The Shakers had split from the Quakers, taking with them many of the more charismatic members and leaving behind a calmer set of Quakers. Shakers spoke in tongues, danced, shook, and received divine revelations. They believed that God was both male and female and practiced male/female equality in community leadership and structure. They became conscientious objectors during the Civil War, and as you probably already know, had no children.

They are also an example of successful religious communism--possibly because membership was voluntary, control was local, and the lifestyle agrarian.

Shaker communities managed to attract new members and remained economically successful until the Industrial Revolution radically changed the economic landscape, though I'm not sure it's really the IR's fault. There were 5 or 6,000 Shakers in the US in the 1800s (remember, the whole population of the US was much lower back then); today there are 3, in Maine.

Friday, December 12, 2014

Religious Communism

(Note: this is a subject of on-going research. I could be wrong about stuffs.)

We tend to think of "communism" as starting with Karl Marx and the Communist Manifesto. Marx was certainly a significant political theorist, but he was actually part of an existing, much larger movement that has its origins in the same reforming impulse that lead to American democracy and many religious communes.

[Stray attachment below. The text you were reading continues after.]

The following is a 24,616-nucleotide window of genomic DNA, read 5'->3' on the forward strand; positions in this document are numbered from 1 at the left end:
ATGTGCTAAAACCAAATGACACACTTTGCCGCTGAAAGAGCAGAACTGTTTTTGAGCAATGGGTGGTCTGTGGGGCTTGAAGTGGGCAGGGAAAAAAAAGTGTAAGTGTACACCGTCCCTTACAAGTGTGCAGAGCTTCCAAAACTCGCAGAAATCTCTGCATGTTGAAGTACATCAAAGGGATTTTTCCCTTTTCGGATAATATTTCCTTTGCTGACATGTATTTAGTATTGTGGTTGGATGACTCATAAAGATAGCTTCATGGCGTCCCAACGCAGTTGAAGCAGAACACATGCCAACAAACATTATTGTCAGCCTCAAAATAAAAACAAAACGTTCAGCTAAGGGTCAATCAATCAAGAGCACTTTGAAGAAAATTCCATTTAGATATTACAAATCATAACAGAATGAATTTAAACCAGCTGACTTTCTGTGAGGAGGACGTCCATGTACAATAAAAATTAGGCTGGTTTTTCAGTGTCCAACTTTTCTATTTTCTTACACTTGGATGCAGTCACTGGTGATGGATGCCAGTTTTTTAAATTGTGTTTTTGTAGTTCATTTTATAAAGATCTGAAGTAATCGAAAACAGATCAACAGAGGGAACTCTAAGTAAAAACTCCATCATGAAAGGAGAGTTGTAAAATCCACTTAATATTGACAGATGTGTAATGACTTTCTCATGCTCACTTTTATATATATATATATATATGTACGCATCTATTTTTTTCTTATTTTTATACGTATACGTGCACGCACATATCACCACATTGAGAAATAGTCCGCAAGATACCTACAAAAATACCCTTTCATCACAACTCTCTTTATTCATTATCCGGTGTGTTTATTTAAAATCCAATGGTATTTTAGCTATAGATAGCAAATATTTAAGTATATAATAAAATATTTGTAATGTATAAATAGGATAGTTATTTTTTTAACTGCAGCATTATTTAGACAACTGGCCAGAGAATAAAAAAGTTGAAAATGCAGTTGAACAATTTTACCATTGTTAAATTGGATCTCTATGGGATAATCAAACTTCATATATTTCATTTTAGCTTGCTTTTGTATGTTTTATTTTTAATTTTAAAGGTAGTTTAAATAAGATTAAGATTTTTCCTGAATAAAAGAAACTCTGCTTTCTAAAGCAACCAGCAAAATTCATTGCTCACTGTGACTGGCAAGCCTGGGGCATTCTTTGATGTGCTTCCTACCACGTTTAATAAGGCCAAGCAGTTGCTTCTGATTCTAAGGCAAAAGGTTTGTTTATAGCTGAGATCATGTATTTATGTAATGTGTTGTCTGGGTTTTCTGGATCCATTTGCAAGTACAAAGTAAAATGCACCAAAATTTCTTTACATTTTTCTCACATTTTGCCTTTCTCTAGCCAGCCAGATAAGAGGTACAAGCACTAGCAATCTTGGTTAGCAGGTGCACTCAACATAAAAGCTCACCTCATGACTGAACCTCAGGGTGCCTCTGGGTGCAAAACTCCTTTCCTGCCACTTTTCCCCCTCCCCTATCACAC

Today we think of "communism" and "democracy" as opposites, but in the 1600s, 1700s, and 1800s, they were more or less the same. Democracy meant a community of people had the right to determine their own laws, instead of the King dictating laws to them. Communism of the day was meant that the community had a right to determine their economic fates, rather than the King. In religious communes, in particular, councils voted on both legal and economic matters. Later, the idea of collectively running one's own country and of collectively running one's own factory can be seen as the same idea expressed at different levels.

As I understand it, our notion that the government and the economy are two separate entities is fairly modern. 500 years or so ago, the political and economic systems were completely entwined, via that system popularly known as feudalism.

I'm still not clear on when or why democracy/communism first became a big deal, but we see at least some interesting groups emerging in the 1600s, with a variety of systems. The Pilgrims of the Plymouth Bay Colony, in 1620, established a democratic society, apparently in keeping with Calvinist doctrines. The colony's government also administered certain economic concerns, like regulating the purchasing of land, but does not appear to have banned private property.